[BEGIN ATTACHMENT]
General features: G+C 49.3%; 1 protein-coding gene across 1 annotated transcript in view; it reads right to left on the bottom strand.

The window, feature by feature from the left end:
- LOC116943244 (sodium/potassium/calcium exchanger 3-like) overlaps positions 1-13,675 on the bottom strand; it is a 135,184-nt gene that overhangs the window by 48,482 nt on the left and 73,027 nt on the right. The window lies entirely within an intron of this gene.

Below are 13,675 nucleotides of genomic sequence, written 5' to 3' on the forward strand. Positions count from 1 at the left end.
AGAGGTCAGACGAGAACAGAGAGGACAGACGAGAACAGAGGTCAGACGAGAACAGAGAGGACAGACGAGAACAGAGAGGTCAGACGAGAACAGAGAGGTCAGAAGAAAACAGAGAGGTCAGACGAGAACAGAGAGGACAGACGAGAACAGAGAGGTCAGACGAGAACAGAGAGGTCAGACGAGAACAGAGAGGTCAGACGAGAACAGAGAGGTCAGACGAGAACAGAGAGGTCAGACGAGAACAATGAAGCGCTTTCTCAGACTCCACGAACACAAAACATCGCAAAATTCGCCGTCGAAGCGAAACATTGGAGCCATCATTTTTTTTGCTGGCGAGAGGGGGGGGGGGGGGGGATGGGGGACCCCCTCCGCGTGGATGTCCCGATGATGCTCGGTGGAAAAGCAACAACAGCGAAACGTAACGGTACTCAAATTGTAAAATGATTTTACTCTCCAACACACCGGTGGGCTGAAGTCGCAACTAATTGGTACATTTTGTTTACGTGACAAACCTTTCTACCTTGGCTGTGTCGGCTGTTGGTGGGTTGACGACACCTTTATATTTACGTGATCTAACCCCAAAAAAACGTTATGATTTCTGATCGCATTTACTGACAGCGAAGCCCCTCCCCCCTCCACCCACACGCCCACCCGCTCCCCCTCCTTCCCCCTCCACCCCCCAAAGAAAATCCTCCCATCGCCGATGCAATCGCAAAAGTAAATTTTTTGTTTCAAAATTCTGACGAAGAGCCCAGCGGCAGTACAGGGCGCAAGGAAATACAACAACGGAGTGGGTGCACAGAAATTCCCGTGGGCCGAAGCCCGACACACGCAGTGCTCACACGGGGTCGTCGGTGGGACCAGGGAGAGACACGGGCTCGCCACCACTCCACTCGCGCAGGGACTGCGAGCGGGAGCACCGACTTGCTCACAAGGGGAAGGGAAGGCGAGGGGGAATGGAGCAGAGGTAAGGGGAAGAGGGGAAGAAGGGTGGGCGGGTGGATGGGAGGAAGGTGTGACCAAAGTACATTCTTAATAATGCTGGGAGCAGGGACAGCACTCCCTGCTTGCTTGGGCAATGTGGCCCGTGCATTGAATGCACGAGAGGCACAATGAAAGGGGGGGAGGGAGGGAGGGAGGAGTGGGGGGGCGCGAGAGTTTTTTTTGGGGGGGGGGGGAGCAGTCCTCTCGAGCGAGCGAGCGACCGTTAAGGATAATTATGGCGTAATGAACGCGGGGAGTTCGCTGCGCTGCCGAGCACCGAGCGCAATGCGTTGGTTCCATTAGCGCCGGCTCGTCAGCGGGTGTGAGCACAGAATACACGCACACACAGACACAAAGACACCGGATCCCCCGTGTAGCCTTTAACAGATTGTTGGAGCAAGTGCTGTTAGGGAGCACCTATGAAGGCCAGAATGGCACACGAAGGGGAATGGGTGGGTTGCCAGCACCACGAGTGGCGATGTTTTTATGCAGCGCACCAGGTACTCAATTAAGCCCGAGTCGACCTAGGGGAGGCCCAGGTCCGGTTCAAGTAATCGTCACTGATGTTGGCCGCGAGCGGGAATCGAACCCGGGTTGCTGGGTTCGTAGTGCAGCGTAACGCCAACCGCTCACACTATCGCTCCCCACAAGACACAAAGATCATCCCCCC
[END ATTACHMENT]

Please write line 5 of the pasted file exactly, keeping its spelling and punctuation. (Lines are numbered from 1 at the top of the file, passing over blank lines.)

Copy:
AGAGGTCAGACGAGAACAGAGAGGACAGACGAGAACAGAGGTCAGACGAGAACAGAGAGGACAGACGAGAACAGAGAGGTCAGACGAGAACAGAGAGGTCAGAAGAAAACAGAGAGGTCAGACGAGAACAGAGAGGACAGACGAGAACAGAGAGGTCAGACGAGAACAGAGAGGTCAGACGAGAACAGAGAGGTCAGACGAGAACAGAGAGGTCAGACGAGAACAGAGAGGTCAGACGAGAACAATGAAGCGCTTTCTCAGACTCCACGAACACAAAACATCGCAAAATTCGCCGTCGAAGCGAAACATTGGAGCCATCATTTTTTTTGCTGGCGAGAGGGGGGGGGGGGGGGGATGGGGGACCCCCTCCGCGTGGATGTCCCGATGATGCTCGGTGGAAAAGCAACAACAGCGAAACGTAACGGTACTCAAATTGTAAAATGATTTTACTCTCCAACACACCGGTGGGCTGAAGTCGCAACTAATTGGTACATTTTGTTTACGTGACAAACCTTTCTACCTTGGCTGTGTCGGCTGTTGGTGGGTTGACGACACCTTTATATTTACGTGATCTAACCCCAAAAAAACGTTATGATTTCTGATCGCATTTACTGACAGCGAAGCCCCTCCCCCCTCCACCCACACGCCCACCCGCTCCCCCTCCTTCCCCCTCCACCCCCCAAAGAAAATCCTCCCATCGCCGATGCAATCGCAAAAGTAAATTTTTTGTTTCAAAATTCTGACGAAGAGCCCAGCGGCAGTACAGGGCGCAAGGAAATACAACAACGGAGTGGGTGCACAGAAATTCCCGTGGGCCGAAGCCCGACACACGCAGTGCTCACACGGGGTCGTCGGTGGGACCAGGGAGAGACACGGGCTCGCCACCACTCCACTCGCGCAGGGACTGCGAGCGGGAGCACCGACTTGCTCACAAGGGGAAGGGAAGGCGAGGGGGAATGGAGCAGAGGTAAGGGGAAGAGGGGAAGAAGGGTGGGCGGGTGGATGGGAGGAAGGTGTGACCAAAGTACATTCTTAATAATGCTGGGAGCAGGGACAGCACTCCCTGCTTGCTTGGGCAATGTGGCCCGTGCATTGAATGCACGAGAGGCACAATGAAAGGGGGGGAGGGAGGGAGGGAGGAGTGGGGGGGCGCGAGAGTTTTTTTTGGGGGGGGGGGGAGCAGTCCTCTCGAGCGAGCGAGCGACCGTTAAGGATAATTATGGCGTAATGAACGCGGGGAGTTCGCTGCGCTGCCGAGCACCGAGCGCAATGCGTTGGTTCCATTAGCGCCGGCTCGTCAGCGGGTGTGAGCACAGAATACACGCACACACAGACACAAAGACACCGGATCCCCCGTGTAGCCTTTAACAGATTGTTGGAGCAAGTGCTGTTAGGGAGCACCTATGAAGGCCAGAATGGCACACGAAGGGGAATGGGTGGGTTGCCAGCACCACGAGTGGCGATGTTTTTATGCAGCGCACCAGGTACTCAATTAAGCCCGAGTCGACCTAGGGGAGGCCCAGGTCCGGTTCAAGTAATCGTCACTGATGTTGGCCGCGAGCGGGAATCGAACCCGGGTTGCTGGGTTCGTAGTGCAGCGTAACGCCAACCGCTCACACTATCGCTCCCCACAAGACACAAAGATCATCCCCCC